Theory of a Deadman fill the gap between popular rock, like Nickelback and Shinedown, and post-grunge, Alter Bridge and the latest Alice in Chains. “Savages” opens with ‘Drown’ and it does progress like a classic modern grunge school, something you’d find on AiC‘s latest album. It’s catchy, melodic, slow and brooding but the album doesn’t capture the other side of the spectrum so well.
There are a number of good songs on this album, ‘Drown’ being the obvious choice but the catchy and tolerable melodies are prevalent in the title track and ‘Heavy’. These songs however would be singles. They’re good but not good enough to be a stand out track. The songs in between that should hold the real credit become fillers in an album that attempts to make it’s money through singles. The fillers attempt to play off the catchiness in the few songs but feel too forced and come off as unmemorable. The natural flow of progression isn’t integrated in this album but instead a disjointed affair between relatively catchy and unremarkable and uninteresting.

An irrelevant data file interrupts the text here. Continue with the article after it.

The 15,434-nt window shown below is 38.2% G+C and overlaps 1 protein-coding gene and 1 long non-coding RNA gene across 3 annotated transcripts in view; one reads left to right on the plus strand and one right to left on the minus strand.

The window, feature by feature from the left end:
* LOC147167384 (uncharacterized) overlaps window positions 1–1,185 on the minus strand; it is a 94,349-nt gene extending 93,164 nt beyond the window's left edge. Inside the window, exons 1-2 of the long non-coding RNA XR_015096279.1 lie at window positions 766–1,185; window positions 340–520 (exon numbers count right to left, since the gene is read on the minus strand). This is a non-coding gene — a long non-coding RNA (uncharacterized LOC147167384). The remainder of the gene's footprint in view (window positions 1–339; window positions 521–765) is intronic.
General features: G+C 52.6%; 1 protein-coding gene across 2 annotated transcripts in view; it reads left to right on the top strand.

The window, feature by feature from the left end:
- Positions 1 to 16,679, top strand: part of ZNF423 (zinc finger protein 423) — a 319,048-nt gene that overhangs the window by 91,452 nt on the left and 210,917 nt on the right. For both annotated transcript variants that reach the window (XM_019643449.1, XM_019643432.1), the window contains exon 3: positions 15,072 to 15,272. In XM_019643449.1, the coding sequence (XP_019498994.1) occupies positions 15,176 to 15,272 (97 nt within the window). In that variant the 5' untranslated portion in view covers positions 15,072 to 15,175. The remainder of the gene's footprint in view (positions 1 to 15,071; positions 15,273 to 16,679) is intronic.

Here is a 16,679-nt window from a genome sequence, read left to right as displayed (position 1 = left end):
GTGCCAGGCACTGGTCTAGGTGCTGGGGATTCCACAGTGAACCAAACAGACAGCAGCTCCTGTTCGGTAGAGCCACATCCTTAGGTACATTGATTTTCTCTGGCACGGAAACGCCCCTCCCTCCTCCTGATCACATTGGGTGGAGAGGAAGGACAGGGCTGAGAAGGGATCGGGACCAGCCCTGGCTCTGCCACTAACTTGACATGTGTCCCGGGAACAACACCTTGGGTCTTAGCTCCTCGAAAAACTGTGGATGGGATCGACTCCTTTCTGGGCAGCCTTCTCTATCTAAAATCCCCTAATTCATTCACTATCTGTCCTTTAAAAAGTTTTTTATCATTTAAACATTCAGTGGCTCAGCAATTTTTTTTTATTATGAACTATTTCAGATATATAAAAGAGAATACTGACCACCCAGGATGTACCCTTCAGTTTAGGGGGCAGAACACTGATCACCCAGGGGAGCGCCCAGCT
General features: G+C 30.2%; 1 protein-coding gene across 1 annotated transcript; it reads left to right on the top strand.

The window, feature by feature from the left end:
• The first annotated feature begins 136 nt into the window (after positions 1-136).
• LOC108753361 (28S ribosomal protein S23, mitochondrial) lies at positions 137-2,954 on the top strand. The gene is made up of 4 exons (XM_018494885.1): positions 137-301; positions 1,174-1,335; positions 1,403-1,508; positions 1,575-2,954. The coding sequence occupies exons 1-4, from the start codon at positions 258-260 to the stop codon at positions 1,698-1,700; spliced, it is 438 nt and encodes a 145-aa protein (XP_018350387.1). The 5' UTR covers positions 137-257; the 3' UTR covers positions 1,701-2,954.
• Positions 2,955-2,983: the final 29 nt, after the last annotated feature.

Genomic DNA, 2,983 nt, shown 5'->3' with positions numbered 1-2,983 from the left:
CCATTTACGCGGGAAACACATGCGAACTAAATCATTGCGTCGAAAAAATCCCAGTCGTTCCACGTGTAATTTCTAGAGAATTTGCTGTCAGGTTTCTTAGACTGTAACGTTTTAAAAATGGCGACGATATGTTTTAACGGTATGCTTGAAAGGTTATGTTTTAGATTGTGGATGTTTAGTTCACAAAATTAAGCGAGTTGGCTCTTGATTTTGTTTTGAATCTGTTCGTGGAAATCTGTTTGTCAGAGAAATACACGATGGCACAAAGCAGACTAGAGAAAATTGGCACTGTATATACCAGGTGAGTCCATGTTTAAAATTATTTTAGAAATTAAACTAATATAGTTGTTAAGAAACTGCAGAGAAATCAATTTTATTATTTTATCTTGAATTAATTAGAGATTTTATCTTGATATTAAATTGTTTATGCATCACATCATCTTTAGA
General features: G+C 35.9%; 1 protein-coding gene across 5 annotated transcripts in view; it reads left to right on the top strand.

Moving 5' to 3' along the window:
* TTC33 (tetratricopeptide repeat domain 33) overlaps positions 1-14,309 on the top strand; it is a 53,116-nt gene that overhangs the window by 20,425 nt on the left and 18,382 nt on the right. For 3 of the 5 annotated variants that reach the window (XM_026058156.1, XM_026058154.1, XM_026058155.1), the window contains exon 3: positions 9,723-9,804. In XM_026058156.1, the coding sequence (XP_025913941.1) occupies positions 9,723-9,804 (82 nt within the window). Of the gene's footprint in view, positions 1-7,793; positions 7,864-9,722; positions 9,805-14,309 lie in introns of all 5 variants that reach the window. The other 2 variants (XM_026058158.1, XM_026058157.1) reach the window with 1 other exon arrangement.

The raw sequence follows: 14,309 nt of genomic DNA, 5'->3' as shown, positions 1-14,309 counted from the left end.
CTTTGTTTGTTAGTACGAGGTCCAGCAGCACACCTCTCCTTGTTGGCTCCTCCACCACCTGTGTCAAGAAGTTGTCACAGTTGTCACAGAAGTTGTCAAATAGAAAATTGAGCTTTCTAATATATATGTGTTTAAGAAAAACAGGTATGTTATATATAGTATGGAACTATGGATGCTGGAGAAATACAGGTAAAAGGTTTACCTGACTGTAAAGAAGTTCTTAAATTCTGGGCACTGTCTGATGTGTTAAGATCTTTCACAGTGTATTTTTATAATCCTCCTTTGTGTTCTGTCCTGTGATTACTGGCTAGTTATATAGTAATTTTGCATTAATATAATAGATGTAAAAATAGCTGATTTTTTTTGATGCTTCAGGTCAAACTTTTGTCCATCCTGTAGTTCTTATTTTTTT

It’ll introduce people to the heavier rock that has been popularised by Nickelback which, once the elitists quieten down, is actually a good thing. A gateway band to get other people into newer unheard of music. The elitists don’t have to worry as they won’t become the next Nickelback despite being signed by Kroeger in 2001. They will however introduce younger people to better music which is surely a good thing.
The album isn’t brilliant but it has it’s moments. The three or four solid tracks are enjoyable and the filler is just enough to get by. Don’t expect to see it in too many Top 10s of 2014 but don’t put people down for listening to it. Sounds better with the Sun and a car, windows down.